Location: Animal Parasitic Diseases LaboratoryTitle: Seroprevalence of Toxoplasma Gondii infection in domestic horses in Durango State, Mexico) Author
Submitted to: Journal of Parasitology
Publication Type: Peer Reviewed Journal
Publication Acceptance Date: 7/3/2012
Publication Date: 8/1/2012
Citation: Alvardo-Esquivel, C., Rodriguez-Pena, S., Villena, I., Dubey, J.P. 2012. Seroprevalence of Toxoplasma Gondii infection in domestic horses in Durango State, Mexico. Journal of Parasitology. 98:944-945. Interpretive Summary: Toxoplasma gondii is a single-celled parasite of all warm-blooded hosts worldwide. It causes mental retardation and loss of vision in children, and abortion in livestock. Cats are the main reservoir of T. gondii because they are the only hosts that can excrete the resistant stage (oocyst) of the parasite in the feces. Humans become infected by eating under-cooked meat from infected animals, as well as food and water contaminated with oocysts. Herbivorous food animals (sheep, goat, horses) become infected with Toxoplasma mainly by eating or drinking food contaminated with oocysts. Horse meat is consumed by humans in many countries including North America. In the present study, authors examined 495 horses slaughtered for food in Mexico and found Toxoplasma antibodies in 6%. The results will be of interest to biologists, parasitologists, and public health workers.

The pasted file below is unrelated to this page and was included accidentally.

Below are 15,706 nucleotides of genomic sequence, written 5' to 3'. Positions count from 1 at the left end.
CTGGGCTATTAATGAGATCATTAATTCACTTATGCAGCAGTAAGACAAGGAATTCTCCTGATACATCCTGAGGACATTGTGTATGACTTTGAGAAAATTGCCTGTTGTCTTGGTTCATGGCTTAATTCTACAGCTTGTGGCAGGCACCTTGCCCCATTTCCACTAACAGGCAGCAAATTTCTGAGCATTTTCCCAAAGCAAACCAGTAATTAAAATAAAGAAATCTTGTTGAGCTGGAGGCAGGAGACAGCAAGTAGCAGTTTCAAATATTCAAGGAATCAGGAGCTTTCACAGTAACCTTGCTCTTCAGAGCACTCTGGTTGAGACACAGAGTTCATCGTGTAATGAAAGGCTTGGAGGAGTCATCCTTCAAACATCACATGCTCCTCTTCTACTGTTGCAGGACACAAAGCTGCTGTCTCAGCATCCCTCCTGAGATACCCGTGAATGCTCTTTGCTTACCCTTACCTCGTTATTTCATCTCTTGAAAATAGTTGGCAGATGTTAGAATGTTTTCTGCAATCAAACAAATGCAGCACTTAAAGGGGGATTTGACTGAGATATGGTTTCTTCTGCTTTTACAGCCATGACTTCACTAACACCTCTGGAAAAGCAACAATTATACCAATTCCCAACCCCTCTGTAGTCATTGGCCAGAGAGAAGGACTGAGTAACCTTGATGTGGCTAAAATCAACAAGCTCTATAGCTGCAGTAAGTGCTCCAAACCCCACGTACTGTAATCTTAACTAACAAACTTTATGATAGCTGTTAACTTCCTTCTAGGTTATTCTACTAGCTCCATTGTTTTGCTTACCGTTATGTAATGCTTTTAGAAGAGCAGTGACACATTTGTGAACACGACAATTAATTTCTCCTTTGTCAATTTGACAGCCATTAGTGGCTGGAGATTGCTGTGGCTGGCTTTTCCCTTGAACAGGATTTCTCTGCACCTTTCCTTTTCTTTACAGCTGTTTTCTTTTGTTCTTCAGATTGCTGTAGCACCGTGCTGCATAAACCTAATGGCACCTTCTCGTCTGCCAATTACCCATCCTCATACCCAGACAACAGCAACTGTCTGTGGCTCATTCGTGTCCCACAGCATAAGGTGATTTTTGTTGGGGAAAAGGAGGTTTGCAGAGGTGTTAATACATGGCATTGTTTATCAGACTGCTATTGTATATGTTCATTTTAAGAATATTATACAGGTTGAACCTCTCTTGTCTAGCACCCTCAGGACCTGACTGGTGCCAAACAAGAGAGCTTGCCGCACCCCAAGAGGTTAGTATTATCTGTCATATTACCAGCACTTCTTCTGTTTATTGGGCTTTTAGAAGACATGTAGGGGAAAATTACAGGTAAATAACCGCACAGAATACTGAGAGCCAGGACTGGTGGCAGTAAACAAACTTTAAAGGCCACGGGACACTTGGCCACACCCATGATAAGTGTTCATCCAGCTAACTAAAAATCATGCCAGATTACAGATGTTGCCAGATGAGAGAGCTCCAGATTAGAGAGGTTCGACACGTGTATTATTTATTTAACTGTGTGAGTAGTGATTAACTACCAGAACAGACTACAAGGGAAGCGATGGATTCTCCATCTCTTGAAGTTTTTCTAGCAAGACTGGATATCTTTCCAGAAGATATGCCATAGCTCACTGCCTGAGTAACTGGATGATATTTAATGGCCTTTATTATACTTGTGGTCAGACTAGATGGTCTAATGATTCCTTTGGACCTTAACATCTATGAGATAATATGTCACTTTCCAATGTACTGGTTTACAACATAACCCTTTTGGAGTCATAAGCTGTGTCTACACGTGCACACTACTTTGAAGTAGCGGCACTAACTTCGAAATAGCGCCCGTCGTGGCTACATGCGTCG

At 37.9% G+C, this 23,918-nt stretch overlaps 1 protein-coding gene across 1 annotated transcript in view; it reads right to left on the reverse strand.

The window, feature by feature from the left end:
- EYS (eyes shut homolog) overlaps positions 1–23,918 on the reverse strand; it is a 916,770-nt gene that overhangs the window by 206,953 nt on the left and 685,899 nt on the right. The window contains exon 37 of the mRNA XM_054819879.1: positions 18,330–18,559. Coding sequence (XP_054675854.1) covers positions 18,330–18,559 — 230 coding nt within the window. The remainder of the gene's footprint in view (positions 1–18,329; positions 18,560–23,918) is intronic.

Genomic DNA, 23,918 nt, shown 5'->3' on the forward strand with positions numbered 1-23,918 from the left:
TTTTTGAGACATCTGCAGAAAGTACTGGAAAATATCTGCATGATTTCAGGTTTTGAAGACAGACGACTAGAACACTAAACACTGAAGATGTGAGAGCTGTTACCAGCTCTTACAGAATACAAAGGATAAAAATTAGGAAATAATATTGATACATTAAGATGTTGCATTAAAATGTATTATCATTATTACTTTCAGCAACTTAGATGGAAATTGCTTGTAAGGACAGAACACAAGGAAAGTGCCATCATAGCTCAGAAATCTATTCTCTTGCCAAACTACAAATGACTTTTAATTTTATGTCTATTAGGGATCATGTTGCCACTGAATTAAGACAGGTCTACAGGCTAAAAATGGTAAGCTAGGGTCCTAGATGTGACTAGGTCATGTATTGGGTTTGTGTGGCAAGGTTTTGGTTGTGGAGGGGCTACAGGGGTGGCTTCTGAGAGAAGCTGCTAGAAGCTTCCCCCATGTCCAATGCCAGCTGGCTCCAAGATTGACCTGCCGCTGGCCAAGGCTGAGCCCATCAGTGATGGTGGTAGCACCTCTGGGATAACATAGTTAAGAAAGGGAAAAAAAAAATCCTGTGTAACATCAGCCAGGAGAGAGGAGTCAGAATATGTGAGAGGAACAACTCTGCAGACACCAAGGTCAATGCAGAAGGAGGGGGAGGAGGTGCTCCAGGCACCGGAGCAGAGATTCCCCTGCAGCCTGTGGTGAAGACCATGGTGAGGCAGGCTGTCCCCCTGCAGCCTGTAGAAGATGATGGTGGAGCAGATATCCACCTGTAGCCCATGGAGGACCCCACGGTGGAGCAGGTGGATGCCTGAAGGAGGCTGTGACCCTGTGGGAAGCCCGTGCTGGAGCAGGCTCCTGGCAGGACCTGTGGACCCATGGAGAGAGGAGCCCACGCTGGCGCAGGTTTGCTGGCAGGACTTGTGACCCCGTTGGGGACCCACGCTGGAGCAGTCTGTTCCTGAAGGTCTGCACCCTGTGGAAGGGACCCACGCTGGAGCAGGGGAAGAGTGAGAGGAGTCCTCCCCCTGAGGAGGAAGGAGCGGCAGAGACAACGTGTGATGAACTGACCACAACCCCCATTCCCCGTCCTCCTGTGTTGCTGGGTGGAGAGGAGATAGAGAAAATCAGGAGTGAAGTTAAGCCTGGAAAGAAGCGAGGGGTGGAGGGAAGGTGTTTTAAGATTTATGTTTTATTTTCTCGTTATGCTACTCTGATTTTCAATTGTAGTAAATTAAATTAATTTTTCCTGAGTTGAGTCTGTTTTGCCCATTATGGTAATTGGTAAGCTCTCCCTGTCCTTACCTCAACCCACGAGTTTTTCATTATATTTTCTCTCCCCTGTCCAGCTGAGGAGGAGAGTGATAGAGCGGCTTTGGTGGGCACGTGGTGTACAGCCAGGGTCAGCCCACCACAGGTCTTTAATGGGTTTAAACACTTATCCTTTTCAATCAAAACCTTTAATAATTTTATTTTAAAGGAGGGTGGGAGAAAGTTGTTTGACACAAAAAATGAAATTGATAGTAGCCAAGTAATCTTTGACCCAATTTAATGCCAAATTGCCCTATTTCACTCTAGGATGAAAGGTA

Technical Abstract: The seroprevalence of Toxoplasma gondii infection in horses in Mexico is unknown. Therefore, antibodies to T. gondii were determined in 495 horses in Durango State, Mexico using the modified agglutination test (MAT). Horses were from 18 farms in 3 municipalities in the valley region of Durango State. Antibodies to T. gondii were found in 30 (6.1%) of 495 horses, with MAT titers of 1:25 in 19, 1:50 in 6, and 1:100 in 5. Seropositive horses were found in 8 (44.4%) of 18 farms sampled in all 3 municipalities. Age, gender, and breed of horses did not influence significantly the seroprevalence of T. gondii infection. The seroprevalence in horses was higher in rural (7.8%) versus urban (0%) areas, and in larger (30-64 horses, 7.8%) versus smaller size herds (3-28 horses 3.5%). In municipalities with the highest rate of infection, the seroprevalence was higher in stall fed (16.5%) than in pastured horses (3.1%). Results indicate that infected horses represent a potential source of T. gondii infection for humans in Mexico. This is the first report of T. gondii infection in horses in Mexico.